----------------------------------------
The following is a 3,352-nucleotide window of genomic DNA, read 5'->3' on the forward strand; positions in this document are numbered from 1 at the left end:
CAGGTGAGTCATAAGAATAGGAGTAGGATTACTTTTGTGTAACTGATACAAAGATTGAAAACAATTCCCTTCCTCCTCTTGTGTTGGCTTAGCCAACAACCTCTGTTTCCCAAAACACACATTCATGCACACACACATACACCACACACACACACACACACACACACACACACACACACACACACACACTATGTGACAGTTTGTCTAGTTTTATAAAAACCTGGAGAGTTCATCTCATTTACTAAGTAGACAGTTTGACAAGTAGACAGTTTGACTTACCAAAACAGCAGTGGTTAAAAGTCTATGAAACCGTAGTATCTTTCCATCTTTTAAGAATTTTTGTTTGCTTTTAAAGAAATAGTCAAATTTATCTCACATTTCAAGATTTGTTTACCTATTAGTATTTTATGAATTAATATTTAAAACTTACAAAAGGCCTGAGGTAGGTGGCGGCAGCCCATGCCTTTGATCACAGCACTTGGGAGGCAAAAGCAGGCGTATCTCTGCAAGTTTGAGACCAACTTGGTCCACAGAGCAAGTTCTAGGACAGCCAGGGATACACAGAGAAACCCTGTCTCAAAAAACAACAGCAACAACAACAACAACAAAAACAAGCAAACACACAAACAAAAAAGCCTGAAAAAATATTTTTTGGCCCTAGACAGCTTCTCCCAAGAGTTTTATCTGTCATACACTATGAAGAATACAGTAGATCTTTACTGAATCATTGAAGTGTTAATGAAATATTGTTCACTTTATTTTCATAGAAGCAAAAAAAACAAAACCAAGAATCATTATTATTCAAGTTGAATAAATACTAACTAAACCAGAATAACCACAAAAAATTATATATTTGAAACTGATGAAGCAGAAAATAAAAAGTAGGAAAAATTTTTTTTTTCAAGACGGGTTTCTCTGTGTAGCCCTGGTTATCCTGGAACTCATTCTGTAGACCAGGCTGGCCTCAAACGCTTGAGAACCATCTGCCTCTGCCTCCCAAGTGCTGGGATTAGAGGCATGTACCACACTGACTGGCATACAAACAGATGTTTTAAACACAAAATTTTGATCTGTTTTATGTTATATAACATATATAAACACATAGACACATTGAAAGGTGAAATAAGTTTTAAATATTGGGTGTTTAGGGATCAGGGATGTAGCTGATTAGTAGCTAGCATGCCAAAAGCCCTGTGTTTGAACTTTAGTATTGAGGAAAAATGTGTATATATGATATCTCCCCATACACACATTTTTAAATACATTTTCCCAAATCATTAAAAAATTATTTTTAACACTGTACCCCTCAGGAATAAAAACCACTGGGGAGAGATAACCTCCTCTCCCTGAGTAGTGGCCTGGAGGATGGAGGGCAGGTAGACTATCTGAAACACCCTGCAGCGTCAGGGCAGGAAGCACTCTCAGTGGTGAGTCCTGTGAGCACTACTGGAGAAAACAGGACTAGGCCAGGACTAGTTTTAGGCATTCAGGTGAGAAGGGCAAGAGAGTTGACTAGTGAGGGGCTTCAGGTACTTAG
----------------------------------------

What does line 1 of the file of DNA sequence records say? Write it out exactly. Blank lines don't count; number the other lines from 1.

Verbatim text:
The following is a 3,352-nucleotide window of genomic DNA, read 5'->3' on the forward strand; positions in this document are numbered from 1 at the left end: